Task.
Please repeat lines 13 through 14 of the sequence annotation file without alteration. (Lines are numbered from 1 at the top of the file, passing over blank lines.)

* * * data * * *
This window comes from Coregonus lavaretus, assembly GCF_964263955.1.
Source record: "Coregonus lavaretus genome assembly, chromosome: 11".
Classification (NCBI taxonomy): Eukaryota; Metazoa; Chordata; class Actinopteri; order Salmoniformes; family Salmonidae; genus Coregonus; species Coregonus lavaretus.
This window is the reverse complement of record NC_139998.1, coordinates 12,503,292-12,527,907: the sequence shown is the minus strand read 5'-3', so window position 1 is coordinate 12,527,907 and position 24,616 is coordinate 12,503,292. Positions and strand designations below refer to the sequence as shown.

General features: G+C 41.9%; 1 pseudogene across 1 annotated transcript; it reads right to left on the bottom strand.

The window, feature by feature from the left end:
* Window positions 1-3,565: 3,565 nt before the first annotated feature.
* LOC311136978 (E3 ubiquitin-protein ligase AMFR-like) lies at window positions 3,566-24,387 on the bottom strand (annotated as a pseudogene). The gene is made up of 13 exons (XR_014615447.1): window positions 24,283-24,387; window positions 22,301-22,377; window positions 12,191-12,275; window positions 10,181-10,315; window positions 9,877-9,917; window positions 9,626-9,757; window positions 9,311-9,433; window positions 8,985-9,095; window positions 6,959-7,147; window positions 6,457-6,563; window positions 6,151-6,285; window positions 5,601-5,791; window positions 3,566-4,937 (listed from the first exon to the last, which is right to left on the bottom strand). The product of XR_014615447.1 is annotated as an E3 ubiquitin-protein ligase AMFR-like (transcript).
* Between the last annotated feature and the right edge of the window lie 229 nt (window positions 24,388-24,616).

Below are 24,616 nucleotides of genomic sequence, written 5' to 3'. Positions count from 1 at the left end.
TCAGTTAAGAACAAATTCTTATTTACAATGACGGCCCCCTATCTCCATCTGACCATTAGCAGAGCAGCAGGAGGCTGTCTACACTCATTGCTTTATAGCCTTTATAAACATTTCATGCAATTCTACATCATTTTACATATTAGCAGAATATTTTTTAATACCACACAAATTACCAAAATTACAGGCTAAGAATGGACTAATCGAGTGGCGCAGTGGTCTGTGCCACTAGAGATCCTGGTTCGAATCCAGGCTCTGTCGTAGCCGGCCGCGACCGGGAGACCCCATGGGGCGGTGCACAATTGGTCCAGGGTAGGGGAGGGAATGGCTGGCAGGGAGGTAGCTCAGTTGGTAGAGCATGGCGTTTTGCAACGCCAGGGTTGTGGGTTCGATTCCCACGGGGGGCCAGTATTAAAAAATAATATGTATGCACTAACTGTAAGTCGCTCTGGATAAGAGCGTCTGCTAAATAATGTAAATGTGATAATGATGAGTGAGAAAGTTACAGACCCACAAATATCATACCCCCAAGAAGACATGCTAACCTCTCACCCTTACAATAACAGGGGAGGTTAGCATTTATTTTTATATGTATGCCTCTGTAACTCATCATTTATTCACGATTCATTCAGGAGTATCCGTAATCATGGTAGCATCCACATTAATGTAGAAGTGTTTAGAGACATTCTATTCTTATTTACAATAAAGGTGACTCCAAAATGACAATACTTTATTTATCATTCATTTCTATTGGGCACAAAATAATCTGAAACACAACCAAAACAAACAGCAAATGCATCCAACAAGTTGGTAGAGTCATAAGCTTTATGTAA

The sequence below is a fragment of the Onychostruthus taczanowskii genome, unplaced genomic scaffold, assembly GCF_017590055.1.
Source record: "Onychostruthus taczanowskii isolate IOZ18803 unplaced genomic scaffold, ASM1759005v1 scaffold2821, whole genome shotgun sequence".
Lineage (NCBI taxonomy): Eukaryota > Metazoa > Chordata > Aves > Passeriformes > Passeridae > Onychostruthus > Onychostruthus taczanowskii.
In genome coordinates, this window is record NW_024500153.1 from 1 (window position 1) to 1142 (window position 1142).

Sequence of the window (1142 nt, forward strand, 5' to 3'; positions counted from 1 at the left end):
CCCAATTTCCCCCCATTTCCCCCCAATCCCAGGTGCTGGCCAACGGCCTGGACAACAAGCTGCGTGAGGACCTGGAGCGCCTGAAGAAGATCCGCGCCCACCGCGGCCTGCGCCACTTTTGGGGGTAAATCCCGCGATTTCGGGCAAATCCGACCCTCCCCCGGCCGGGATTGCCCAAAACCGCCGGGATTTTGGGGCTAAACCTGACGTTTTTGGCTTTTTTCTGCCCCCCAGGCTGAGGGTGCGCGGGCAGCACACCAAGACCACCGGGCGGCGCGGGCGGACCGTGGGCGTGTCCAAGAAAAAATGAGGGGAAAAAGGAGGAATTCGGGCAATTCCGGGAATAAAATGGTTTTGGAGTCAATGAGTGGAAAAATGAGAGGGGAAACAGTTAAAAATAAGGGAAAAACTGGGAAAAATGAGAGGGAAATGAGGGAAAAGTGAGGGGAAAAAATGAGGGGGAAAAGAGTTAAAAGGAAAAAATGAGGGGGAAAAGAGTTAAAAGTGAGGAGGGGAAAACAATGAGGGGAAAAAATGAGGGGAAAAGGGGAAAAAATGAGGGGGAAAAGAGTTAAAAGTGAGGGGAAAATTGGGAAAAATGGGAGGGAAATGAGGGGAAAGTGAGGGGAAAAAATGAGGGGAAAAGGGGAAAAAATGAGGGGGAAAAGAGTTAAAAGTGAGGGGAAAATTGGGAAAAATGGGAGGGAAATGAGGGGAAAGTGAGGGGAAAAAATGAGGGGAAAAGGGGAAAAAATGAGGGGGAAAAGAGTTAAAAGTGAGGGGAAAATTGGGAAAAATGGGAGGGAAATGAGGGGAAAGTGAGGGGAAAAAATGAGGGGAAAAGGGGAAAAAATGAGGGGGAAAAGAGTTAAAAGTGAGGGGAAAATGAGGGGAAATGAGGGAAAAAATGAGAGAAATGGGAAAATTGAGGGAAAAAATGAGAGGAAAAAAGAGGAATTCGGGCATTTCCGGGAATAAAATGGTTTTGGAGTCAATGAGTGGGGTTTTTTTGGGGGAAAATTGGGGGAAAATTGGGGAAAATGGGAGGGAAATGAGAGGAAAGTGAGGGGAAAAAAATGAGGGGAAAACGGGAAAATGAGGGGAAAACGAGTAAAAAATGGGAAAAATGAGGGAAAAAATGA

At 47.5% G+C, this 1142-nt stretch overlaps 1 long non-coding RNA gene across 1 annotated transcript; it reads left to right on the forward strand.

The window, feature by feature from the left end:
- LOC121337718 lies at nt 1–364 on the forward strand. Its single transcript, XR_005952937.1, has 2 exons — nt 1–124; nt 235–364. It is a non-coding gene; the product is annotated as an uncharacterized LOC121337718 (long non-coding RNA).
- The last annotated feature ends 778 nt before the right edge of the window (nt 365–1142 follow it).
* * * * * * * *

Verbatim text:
Source record: "Onychostruthus taczanowskii isolate IOZ18803 unplaced genomic scaffold, ASM1759005v1 scaffold2821, whole genome shotgun sequence".
Lineage (NCBI taxonomy): Eukaryota > Metazoa > Chordata > Aves > Passeriformes > Passeridae > Onychostruthus > Onychostruthus taczanowskii.